Although the 1950s are remembered as a comparatively tranquil era, the Cold War and resulting suspicion of anyone and anything that seemed vaguely “Red” were indications of the fears and paranoia that Americans hid in their hearts as they settled into the suburbs and strived for normalcy.

Such anxieties often manifested themselves in the much vilified horror comics of the era. Were people really afraid titles like The Thing were causing juvenile delinquency, or was there a vague sense that those “trashy little magazines” were actually evoking deeper fears that struck just a little too close to home?

Today’s Pre-Code Steve Ditko classic reminds readers to not trust anyone … even yourself. The enemy, after all, may be hiding in the most unexpected place of all.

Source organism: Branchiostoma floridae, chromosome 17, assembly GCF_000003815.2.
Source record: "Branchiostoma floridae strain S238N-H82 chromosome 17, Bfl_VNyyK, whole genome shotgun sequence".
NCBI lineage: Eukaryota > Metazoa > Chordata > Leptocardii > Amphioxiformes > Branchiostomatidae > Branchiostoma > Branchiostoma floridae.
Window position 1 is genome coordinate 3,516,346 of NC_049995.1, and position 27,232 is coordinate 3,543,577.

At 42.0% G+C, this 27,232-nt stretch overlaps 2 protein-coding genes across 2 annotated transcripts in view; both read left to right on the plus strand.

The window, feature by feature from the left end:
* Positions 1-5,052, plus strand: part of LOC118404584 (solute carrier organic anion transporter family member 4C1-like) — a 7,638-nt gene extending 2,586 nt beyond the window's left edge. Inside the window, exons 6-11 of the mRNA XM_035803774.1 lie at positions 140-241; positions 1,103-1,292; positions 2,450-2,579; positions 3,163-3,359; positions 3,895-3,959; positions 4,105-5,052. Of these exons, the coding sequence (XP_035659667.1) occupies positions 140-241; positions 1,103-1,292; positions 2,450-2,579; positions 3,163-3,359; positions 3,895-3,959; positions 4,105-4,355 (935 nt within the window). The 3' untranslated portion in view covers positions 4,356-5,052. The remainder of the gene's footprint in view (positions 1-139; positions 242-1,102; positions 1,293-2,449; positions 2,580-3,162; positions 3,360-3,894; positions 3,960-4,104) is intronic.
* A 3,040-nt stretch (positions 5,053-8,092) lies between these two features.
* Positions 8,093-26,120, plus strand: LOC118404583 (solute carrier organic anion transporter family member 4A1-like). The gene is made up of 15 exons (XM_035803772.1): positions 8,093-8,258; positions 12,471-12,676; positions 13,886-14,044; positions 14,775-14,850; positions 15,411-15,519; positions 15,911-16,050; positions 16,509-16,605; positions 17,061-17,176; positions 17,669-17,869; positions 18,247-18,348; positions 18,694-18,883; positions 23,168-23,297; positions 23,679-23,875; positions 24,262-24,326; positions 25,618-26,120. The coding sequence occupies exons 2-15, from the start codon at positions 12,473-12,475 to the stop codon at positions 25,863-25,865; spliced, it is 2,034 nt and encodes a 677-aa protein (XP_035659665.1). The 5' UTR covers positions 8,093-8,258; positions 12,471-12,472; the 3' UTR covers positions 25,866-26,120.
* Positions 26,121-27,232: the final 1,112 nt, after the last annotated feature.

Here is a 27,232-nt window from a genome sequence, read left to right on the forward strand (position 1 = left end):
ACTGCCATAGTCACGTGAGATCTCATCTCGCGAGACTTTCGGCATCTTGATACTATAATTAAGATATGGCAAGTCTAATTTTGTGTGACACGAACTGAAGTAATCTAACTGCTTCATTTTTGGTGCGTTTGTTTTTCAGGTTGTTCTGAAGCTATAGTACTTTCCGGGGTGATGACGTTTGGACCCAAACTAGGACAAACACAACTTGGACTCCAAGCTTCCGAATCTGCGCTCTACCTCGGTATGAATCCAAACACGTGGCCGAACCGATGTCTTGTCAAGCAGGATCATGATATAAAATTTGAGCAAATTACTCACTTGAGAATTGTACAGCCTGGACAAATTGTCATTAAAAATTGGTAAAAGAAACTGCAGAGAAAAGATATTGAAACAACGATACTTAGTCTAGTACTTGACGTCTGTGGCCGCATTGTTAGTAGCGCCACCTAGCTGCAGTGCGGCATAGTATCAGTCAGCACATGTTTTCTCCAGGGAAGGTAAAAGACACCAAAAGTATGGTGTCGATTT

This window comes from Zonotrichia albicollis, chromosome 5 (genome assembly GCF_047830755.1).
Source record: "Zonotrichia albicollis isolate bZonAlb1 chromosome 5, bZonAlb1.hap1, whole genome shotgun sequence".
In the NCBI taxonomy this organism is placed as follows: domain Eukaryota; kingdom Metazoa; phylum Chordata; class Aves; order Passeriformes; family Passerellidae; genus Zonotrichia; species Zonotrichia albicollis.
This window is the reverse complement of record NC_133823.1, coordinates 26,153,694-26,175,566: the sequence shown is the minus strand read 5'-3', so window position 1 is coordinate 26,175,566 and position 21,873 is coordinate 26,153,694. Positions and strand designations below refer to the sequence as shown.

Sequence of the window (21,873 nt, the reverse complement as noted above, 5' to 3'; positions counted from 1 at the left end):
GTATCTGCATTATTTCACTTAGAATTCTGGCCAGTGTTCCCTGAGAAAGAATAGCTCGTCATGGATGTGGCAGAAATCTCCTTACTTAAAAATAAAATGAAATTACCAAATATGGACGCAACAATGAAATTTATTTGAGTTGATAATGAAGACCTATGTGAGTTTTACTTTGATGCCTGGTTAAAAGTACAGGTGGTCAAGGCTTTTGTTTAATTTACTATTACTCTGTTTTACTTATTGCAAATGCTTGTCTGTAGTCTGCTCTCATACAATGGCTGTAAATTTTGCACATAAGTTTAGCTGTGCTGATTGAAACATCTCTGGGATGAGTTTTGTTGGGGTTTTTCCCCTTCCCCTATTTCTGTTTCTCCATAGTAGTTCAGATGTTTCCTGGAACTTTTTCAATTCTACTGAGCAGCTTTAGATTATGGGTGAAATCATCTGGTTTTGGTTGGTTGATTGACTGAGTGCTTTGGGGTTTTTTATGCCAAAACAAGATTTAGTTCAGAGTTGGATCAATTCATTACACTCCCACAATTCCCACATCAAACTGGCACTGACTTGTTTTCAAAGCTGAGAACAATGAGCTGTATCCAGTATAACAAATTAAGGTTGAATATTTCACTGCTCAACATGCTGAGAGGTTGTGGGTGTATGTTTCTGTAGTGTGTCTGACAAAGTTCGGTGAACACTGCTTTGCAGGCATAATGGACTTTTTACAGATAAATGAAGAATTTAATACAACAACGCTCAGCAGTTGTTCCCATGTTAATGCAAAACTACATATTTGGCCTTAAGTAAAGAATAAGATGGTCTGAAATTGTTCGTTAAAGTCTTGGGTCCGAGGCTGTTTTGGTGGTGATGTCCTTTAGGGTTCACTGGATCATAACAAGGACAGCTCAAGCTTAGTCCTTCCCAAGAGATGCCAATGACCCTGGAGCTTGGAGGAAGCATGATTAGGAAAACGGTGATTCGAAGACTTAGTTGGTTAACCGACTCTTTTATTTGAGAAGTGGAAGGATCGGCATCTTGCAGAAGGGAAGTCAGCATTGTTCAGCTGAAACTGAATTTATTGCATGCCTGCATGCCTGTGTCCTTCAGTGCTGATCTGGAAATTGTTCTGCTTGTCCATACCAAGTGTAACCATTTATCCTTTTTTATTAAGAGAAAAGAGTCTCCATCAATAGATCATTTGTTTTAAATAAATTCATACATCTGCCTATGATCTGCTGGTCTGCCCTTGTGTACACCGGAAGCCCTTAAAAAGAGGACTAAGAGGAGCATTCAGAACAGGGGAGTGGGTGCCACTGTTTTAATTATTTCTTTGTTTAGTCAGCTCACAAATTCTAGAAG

“Inheritance!” originally appeared in The Thing #14 (Charlton, June 1954). The art, once again, is by Steve Ditko.

Thing_14_26

Thing_14_27

Thing_14_28

Thing_14_29

Thing_14_30

Scared Straight

Is there anything more evil than a college fraternity prank gone awry? Don’t be too quick to answer that question …

First read “Die Laughing,” today’s installment of our seven-day celebration of Steve Ditko’s masterful Pre-Code horror art for Charlton Comics’ The Thing.

The story originally appeared in The Thing #13 (Charlton, April 1954).

Thing_13_08

Thing_13_09

Thing_13_10

Thing_13_11

Thing_13_12

Thing_13_13

Thing_13_14

Worm Food

T.S. Eliot once wrote, “This is the way the world ends: Not with a bang but a whimper.”

Well, to paraphrase one of my favorite lines from Blazing Saddles, “Blow it out your @$$.” We all know the world ends after it’s devoured by a giant worm.

Want proof? Our latest example of Steve Ditko’s remarkable run on Charlton’s The Thing provides that and much, much more.

From The Thing #15 (Charlton, July-August 1954), here’s “The Worm Turns.” The art, once again, is by Steve Ditko.

Thing_15_01

Thing_15_02

Thing_15_03

Thing_15_04

Thing_15_05

Thing_15_06